I had a medium honey super that I had on a hive last year while I was treating for mites with ApiLife Var. Now I believe they decided to use it as a brood chamber. However, that hive swarmed and the virgin queen is yet to hatch. Now that there is a small interruption in the brood cycle, what are your thoughts on taking that medium super, putting it above a queen excluder, and letting the bees hatch out, clean it up, and fill it with honey (potential human consumption)? I’m not sure whether that would be good or not, because it was in contact with the mite treatment last year…
Hello Kat, I will leave it to those who have to treat for Varroa but I’m sure they would ask what you used to treat for the Varroa mite.
There was a research done on the subject by Federal Dairy Research Institute, Switzerland.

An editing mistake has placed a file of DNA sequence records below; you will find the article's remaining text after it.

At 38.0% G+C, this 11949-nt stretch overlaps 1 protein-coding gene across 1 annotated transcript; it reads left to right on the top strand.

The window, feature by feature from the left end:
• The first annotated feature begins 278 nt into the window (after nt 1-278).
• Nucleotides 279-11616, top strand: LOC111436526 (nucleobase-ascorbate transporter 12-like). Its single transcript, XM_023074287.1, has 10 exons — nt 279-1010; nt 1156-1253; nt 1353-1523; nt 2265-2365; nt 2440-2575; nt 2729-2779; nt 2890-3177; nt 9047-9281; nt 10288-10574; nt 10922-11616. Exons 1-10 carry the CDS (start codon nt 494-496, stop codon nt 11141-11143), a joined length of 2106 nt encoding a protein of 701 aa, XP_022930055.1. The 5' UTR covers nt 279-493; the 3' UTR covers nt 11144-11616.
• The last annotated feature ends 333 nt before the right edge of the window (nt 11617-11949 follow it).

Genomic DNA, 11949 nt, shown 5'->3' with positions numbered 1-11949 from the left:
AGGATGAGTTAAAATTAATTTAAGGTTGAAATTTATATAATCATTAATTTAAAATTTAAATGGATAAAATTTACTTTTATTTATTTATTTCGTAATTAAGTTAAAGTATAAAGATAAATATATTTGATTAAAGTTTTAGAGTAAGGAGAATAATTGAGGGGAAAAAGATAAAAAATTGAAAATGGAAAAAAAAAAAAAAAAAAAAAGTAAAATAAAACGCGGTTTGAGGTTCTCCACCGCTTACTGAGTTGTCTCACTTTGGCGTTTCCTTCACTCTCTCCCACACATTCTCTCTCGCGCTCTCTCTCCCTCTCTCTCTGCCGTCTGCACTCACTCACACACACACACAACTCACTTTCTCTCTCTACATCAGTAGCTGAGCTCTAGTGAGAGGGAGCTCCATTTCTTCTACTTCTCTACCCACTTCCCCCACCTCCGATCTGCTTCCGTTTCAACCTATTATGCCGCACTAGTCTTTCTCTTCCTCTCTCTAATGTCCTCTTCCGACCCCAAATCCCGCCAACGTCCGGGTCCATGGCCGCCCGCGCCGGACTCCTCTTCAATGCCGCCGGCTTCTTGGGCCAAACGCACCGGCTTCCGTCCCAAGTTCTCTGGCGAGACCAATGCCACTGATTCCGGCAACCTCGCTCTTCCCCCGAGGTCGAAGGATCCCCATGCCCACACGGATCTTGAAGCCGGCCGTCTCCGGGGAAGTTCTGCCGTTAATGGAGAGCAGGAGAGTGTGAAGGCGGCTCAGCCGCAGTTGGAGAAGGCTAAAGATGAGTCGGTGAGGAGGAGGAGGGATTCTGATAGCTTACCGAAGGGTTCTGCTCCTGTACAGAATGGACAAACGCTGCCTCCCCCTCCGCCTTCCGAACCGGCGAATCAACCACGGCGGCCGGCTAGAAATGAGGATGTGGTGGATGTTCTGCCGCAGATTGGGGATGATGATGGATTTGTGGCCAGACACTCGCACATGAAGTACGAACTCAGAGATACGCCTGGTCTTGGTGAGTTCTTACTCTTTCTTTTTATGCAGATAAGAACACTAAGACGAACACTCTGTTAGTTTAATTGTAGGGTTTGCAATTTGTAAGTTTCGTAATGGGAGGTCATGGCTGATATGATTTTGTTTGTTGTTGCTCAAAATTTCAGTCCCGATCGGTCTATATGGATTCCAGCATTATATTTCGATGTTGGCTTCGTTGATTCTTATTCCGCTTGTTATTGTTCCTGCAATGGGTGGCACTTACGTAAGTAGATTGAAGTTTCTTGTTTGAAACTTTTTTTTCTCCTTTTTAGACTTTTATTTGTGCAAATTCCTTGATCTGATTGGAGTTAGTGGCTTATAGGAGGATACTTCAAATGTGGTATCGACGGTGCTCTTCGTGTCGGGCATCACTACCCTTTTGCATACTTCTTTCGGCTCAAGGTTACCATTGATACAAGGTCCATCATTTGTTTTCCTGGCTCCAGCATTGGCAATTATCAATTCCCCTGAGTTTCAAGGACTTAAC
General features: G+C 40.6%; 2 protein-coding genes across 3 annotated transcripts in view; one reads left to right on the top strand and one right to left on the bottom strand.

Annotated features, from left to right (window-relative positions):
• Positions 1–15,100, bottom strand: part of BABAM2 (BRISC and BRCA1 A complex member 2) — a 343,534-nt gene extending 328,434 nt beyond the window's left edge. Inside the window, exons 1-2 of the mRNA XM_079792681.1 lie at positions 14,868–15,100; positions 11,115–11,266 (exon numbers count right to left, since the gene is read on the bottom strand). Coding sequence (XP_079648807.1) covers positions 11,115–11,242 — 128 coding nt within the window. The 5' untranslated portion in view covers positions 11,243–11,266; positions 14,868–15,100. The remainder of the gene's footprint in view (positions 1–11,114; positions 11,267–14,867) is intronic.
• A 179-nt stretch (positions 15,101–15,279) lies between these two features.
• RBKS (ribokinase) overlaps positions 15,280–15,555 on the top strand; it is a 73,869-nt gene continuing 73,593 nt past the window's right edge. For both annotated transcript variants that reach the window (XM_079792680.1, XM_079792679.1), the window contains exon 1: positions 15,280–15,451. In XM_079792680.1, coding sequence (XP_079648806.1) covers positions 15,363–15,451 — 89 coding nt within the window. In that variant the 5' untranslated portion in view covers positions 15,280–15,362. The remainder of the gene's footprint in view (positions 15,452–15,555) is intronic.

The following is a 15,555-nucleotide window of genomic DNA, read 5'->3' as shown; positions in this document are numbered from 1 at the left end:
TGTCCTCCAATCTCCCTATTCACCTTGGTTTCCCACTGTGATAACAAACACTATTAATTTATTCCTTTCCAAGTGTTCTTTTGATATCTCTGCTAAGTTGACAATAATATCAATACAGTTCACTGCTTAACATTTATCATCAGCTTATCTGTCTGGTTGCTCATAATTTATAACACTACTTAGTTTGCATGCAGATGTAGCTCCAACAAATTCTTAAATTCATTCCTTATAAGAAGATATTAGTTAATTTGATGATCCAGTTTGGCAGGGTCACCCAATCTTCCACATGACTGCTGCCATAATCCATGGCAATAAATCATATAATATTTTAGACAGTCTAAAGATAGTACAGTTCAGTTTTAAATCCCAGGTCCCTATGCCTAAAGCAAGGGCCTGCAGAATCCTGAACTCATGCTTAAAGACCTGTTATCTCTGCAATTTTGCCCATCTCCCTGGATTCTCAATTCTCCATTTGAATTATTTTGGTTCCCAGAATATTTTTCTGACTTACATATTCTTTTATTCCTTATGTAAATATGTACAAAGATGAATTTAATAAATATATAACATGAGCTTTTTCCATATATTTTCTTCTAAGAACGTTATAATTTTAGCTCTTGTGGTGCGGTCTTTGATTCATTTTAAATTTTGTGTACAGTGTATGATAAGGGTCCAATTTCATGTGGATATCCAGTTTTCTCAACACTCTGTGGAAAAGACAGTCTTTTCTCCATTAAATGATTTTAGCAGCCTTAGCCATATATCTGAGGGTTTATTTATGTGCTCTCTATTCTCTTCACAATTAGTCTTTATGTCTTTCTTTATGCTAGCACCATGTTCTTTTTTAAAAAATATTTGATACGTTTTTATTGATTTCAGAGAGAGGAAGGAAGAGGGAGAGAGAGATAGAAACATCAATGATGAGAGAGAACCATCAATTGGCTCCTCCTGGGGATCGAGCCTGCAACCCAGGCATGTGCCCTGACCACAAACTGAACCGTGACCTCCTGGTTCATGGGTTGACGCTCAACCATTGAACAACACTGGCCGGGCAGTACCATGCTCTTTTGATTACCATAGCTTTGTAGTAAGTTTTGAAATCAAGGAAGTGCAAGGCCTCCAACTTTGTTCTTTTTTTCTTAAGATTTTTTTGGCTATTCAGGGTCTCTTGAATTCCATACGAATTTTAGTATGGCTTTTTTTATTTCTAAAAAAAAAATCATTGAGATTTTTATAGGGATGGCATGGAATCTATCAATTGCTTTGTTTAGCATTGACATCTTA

ApiLife Var made of 76% of thymol, the rest are eucalyptol, menthol and camphor. Last three of no interest because they evaporate relatively quickly. Thymol residue in wax stays for considerable time and indeed defuses into honey. However, it should be a lot of thymol in honey comb to reach concentration in honey by diffusion where it affects taste, let alone to become harmful for human. Just to give some numbers from the research:
Swiss MRL (maximum residue level) of thymol is 0.8 mg/kg.
FAO recognises concentrations up to 50 mg/kg as safe.
Taste threshold - 1.1 and 1.6 mg/kg.
Thymol is a natural component of lime honey - 0.02-0.16 mg/kg.
According to the research to reach 0.06 mg/kg of thymol in honey, it took 2 month of diffusion at temperature 30 degrees centigrade from wax which originally contained 100 mg/kg of thymol.
Given all this I wouldn’t worry much after single treatment.
However they point out that it is not good idea to use thymol during the honey flow as concentration grows faster.
Whole long reading in horoble scan quality: